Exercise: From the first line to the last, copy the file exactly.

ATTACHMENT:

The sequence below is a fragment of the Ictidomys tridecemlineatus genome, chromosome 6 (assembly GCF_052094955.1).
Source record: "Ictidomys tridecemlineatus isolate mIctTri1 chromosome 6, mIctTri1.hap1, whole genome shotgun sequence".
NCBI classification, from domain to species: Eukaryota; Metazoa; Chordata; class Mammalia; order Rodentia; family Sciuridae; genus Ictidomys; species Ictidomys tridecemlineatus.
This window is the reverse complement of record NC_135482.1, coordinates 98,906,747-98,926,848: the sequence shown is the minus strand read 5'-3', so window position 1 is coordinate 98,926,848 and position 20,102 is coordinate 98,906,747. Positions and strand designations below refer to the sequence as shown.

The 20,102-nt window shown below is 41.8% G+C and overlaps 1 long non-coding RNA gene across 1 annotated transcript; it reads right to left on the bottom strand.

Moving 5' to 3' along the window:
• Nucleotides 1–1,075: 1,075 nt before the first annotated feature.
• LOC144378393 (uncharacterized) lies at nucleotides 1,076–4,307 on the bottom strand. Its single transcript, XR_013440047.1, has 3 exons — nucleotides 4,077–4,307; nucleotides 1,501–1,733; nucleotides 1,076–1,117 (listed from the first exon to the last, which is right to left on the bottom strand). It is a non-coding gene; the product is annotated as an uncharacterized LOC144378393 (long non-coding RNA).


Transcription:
The sequence below is a fragment of the Ictidomys tridecemlineatus genome, chromosome 6 (assembly GCF_052094955.1).
Source record: "Ictidomys tridecemlineatus isolate mIctTri1 chromosome 6, mIctTri1.hap1, whole genome shotgun sequence".
NCBI classification, from domain to species: Eukaryota; Metazoa; Chordata; class Mammalia; order Rodentia; family Sciuridae; genus Ictidomys; species Ictidomys tridecemlineatus.
This window is the reverse complement of record NC_135482.1, coordinates 98,906,747-98,926,848: the sequence shown is the minus strand read 5'-3', so window position 1 is coordinate 98,926,848 and position 20,102 is coordinate 98,906,747. Positions and strand designations below refer to the sequence as shown.

The 20,102-nt window shown below is 41.8% G+C and overlaps 1 long non-coding RNA gene across 1 annotated transcript; it reads right to left on the bottom strand.

Moving 5' to 3' along the window:
• Nucleotides 1–1,075: 1,075 nt before the first annotated feature.
• LOC144378393 (uncharacterized) lies at nucleotides 1,076–4,307 on the bottom strand. Its single transcript, XR_013440047.1, has 3 exons — nucleotides 4,077–4,307; nucleotides 1,501–1,733; nucleotides 1,076–1,117 (listed from the first exon to the last, which is right to left on the bottom strand). It is a non-coding gene; the product is annotated as an uncharacterized LOC144378393 (long non-coding RNA).